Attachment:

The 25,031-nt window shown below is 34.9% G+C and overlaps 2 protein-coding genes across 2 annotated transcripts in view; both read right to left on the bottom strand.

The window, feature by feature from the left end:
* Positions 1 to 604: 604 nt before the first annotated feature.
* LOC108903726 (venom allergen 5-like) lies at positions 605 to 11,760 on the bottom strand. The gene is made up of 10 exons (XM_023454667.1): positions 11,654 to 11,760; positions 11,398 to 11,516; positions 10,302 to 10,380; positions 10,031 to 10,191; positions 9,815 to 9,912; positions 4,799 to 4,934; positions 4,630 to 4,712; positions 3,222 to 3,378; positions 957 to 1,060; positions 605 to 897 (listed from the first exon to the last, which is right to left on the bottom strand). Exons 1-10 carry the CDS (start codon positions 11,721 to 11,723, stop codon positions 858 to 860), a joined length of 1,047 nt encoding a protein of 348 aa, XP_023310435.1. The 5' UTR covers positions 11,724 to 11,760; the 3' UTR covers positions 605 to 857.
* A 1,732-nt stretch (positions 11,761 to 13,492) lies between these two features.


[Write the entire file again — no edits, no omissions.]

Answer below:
The 25,031-nt window shown below is 34.9% G+C and overlaps 2 protein-coding genes across 2 annotated transcripts in view; both read right to left on the bottom strand.

The window, feature by feature from the left end:
* Positions 1 to 604: 604 nt before the first annotated feature.
* LOC108903726 (venom allergen 5-like) lies at positions 605 to 11,760 on the bottom strand. The gene is made up of 10 exons (XM_023454667.1): positions 11,654 to 11,760; positions 11,398 to 11,516; positions 10,302 to 10,380; positions 10,031 to 10,191; positions 9,815 to 9,912; positions 4,799 to 4,934; positions 4,630 to 4,712; positions 3,222 to 3,378; positions 957 to 1,060; positions 605 to 897 (listed from the first exon to the last, which is right to left on the bottom strand). Exons 1-10 carry the CDS (start codon positions 11,721 to 11,723, stop codon positions 858 to 860), a joined length of 1,047 nt encoding a protein of 348 aa, XP_023310435.1. The 5' UTR covers positions 11,724 to 11,760; the 3' UTR covers positions 605 to 857.
* A 1,732-nt stretch (positions 11,761 to 13,492) lies between these two features.